A health expert says back-to-back cruises can make it harder to fight outbreaks

Royal Princess Cruise Ship

  • Cruise lines frequently send crew members on months-long deployments, requiring them to jump from one cruise to another.
  • Travel lovers will at times get off one cruise ship and onto another, potentially carrying with them infectious diseases that infect passengers on the second cruise.
  • A Florida couple aboard the Grand Princess is suing Princess Cruise Lines for up to $1 million in damages for being exposed to coronavirus after crew and passengers from an earlier cruise boarded their ship.
  • One epidemiologist says cruise lines need new policies to keep crew and passengers safe.
  • Visit Business Insider's homepage for more stories.

As COVID-19 continues to spread around the world, a health expert questions whether cruise lines should allow passengers and crew members to ride on back-to-back cruises.

"Closed spaces where people are having frequent contact with one another over several days is a recipe for an outbreak," said Abraar Karan, a physician at Harvard Medical School working on population-wide COVID19 response. "If they are going from one cruise to another, they certainly pose a risk of spreading disease."

Earlier this year, Business Insider spoke to dozens of cruise line employees who described being at sea for up to 11 months, moving from one cruise to another and working seven days a week. But crew members aren't the only people jumping from one ship to another.

"Just because your ship is docking, doesn't mean your vacation is ending," Royal Caribbean states on its website as an invitation for passengers to take back-to-back cruises. Princess Cruise Lines also offers consecutive cruises, which recently became a key element in a lawsuit against the cruise line.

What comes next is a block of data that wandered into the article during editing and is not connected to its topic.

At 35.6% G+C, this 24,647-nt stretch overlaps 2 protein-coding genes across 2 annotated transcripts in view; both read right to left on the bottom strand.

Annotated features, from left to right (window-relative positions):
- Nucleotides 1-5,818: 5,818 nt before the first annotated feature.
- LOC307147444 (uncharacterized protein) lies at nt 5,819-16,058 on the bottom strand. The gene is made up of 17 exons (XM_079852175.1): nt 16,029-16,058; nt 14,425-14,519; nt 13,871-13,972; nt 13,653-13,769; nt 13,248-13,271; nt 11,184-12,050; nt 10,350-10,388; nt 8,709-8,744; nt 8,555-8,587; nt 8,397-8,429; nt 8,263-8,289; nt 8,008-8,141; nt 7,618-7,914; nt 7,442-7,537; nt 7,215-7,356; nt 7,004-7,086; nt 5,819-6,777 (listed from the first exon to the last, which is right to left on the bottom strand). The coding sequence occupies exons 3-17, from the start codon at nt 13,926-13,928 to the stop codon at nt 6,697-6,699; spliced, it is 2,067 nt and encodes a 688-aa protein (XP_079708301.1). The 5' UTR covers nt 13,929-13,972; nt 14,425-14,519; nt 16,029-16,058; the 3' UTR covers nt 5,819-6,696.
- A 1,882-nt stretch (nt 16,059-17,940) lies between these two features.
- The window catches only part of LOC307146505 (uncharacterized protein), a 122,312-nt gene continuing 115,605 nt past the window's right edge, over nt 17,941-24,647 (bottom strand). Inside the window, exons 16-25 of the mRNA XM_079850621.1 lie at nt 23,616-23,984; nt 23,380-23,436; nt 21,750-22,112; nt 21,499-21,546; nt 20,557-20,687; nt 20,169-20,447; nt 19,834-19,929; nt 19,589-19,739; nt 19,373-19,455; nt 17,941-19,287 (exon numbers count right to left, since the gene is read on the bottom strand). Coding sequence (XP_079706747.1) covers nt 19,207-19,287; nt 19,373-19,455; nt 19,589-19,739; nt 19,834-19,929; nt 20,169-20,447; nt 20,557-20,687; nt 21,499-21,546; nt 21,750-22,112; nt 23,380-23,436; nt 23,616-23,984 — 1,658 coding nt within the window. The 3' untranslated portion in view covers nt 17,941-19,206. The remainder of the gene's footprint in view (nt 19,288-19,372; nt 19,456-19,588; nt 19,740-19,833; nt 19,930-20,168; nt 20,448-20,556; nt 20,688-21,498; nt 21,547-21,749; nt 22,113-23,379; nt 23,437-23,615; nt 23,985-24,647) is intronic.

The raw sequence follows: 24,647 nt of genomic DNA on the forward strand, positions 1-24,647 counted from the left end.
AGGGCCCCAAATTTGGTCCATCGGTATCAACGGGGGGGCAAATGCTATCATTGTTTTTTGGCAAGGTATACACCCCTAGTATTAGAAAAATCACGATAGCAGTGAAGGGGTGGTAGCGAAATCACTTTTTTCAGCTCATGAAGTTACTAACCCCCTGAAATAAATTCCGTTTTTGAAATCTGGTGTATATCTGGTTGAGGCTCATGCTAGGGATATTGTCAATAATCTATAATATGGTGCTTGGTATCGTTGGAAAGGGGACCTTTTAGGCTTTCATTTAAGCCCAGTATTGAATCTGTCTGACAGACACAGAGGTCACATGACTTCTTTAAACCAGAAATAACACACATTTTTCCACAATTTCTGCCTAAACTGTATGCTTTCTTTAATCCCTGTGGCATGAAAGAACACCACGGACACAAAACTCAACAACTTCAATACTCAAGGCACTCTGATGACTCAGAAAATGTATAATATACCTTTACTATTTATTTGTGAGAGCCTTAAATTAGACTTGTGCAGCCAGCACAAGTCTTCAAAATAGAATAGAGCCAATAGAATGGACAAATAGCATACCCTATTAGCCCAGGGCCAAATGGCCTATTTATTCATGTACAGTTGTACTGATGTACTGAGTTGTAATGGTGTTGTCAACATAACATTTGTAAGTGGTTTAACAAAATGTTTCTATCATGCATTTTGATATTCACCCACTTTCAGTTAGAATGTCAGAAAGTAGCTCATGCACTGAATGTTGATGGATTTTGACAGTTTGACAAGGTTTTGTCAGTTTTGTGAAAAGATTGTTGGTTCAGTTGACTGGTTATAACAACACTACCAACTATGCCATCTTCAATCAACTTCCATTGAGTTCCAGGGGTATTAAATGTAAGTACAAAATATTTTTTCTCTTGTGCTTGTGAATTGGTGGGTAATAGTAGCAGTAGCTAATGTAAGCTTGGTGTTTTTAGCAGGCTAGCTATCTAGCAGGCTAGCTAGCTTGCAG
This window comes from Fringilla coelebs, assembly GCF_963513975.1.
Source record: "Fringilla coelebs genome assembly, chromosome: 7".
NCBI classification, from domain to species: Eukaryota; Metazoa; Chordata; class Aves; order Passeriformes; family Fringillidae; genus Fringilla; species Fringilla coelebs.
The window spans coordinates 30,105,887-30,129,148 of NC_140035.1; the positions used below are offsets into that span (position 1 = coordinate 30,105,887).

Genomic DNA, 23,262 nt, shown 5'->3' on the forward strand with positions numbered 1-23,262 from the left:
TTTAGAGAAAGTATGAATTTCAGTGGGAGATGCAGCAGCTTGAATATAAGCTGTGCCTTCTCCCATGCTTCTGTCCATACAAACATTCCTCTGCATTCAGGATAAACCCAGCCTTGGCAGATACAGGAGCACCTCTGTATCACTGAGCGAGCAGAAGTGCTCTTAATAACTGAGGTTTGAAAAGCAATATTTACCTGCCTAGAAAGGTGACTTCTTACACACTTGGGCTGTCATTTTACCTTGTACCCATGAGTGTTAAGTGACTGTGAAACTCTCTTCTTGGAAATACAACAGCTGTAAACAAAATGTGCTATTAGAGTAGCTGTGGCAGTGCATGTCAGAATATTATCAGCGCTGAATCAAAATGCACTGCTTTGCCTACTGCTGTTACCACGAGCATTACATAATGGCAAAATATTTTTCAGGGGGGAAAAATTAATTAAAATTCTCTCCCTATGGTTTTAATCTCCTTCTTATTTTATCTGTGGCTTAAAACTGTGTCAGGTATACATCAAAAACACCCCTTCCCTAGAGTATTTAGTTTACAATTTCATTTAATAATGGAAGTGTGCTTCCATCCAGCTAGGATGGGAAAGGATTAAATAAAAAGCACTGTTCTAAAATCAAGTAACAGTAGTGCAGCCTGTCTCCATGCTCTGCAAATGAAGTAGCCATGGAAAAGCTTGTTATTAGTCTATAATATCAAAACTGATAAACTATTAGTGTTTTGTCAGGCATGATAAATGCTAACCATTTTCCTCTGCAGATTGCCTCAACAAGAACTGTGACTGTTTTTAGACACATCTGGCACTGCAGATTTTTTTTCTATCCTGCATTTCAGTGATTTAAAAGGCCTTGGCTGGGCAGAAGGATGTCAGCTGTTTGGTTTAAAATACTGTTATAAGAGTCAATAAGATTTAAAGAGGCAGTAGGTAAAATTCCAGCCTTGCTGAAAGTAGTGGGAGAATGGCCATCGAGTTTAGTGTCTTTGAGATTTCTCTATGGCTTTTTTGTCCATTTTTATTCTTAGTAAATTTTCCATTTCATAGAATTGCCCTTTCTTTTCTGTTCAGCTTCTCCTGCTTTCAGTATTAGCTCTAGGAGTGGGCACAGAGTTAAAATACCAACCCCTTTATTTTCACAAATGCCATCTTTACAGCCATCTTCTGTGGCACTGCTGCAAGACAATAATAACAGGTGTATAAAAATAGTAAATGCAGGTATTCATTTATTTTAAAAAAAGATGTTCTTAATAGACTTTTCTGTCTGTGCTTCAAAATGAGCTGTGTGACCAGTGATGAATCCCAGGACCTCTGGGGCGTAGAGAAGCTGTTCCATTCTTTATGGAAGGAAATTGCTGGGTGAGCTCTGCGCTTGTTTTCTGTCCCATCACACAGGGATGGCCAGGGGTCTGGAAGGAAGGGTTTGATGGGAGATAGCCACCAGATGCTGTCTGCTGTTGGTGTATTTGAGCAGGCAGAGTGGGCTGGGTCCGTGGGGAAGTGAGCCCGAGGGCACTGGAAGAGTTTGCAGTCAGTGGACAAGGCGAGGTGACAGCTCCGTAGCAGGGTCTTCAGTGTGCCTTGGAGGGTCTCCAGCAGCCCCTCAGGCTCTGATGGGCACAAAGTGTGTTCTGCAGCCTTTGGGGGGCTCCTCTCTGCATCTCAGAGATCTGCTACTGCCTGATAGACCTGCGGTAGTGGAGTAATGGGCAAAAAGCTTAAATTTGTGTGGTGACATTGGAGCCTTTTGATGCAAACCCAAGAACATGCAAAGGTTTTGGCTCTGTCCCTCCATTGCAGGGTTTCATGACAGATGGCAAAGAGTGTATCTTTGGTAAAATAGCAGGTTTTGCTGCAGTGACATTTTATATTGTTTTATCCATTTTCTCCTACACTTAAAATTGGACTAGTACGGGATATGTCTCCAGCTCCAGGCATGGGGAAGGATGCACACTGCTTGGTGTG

On Monday, a Florida couple sued Princess Cruise Lines. The couple claims it was exposed to COVID-19 when it boarded the Grand Princess on February 21 on a vacation to Hawaii. That voyage had 62 crew members and included passengers who had just come from a previous cruise that later found members who tested positive for COVID-19.

"Knowing that some of those passengers and crew had already been exposed to COVID-19, the Defendant Princess has exposed Plaintiffs to actual risk of immediate physical injury," the lawsuit alleges.

Karan said that COVID-19 patients can shed the virus for weeks after they're sick. That creates a recipe for trouble across cruise lines where crew and passengers may "pick up something on one cruise, develop symptoms a few days later on their next cruise, and accidentally [expose] tons of people on the next ship."

Ultimately, Karan said people should not go on cruises during the coronavirus outbreak. He also cautioned that the coronavirus outbreak should alert cruise lines to adequate testing for possible outbreaks and limiting crew and passenger exposure.

"We will have to think carefully about what kind of public health policy makes the most sense for cruises," he said. "Enhanced screening measures, like checking temperatures regularly, may be important."

Princess Cruise Lines told CNN in a statement this week that it remains "focused on well-being of our guests and crew within the parameters mandated on us by the government agencies involved and the evolving medical understanding of this new illness."

Get the latest coronavirus analysis and research from Business Insider Intelligence on how COVID-19 is impacting businesses.

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